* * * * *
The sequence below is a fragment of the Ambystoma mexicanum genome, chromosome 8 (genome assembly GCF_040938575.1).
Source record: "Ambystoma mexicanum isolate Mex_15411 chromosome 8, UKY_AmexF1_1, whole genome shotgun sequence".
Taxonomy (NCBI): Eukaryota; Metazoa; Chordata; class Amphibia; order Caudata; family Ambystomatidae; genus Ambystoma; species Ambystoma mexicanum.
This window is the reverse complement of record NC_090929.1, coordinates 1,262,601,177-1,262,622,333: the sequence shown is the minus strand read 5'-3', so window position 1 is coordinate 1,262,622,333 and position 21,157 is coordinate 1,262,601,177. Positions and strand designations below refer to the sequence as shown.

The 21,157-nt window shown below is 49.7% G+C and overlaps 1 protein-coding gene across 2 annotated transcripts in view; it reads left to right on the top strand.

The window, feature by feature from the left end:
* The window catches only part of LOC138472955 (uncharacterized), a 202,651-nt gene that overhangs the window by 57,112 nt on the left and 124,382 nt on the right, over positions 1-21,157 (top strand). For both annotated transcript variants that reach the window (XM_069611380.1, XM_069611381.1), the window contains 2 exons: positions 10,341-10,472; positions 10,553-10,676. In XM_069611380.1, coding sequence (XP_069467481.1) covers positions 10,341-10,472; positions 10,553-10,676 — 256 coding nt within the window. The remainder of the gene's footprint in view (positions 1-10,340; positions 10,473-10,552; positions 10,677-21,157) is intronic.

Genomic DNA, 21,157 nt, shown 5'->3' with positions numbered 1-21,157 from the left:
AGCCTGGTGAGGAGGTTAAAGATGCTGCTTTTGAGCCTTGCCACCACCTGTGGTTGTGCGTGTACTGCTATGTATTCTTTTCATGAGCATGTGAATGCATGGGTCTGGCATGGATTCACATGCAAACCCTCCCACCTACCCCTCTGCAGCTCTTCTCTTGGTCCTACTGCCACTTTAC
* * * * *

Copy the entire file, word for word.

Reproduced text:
The sequence below is a fragment of the Ambystoma mexicanum genome, chromosome 8 (genome assembly GCF_040938575.1).
Source record: "Ambystoma mexicanum isolate Mex_15411 chromosome 8, UKY_AmexF1_1, whole genome shotgun sequence".
Taxonomy (NCBI): Eukaryota; Metazoa; Chordata; class Amphibia; order Caudata; family Ambystomatidae; genus Ambystoma; species Ambystoma mexicanum.
This window is the reverse complement of record NC_090929.1, coordinates 1,262,601,177-1,262,622,333: the sequence shown is the minus strand read 5'-3', so window position 1 is coordinate 1,262,622,333 and position 21,157 is coordinate 1,262,601,177. Positions and strand designations below refer to the sequence as shown.

The 21,157-nt window shown below is 49.7% G+C and overlaps 1 protein-coding gene across 2 annotated transcripts in view; it reads left to right on the top strand.

The window, feature by feature from the left end:
* The window catches only part of LOC138472955 (uncharacterized), a 202,651-nt gene that overhangs the window by 57,112 nt on the left and 124,382 nt on the right, over positions 1-21,157 (top strand). For both annotated transcript variants that reach the window (XM_069611380.1, XM_069611381.1), the window contains 2 exons: positions 10,341-10,472; positions 10,553-10,676. In XM_069611380.1, coding sequence (XP_069467481.1) covers positions 10,341-10,472; positions 10,553-10,676 — 256 coding nt within the window. The remainder of the gene's footprint in view (positions 1-10,340; positions 10,473-10,552; positions 10,677-21,157) is intronic.

Genomic DNA, 21,157 nt, shown 5'->3' with positions numbered 1-21,157 from the left:
AGCCTGGTGAGGAGGTTAAAGATGCTGCTTTTGAGCCTTGCCACCACCTGTGGTTGTGCGTGTACTGCTATGTATTCTTTTCATGAGCATGTGAATGCATGGGTCTGGCATGGATTCACATGCAAACCCTCCCACCTACCCCTCTGCAGCTCTTCTCTTGGTCCTACTGCCACTTTAC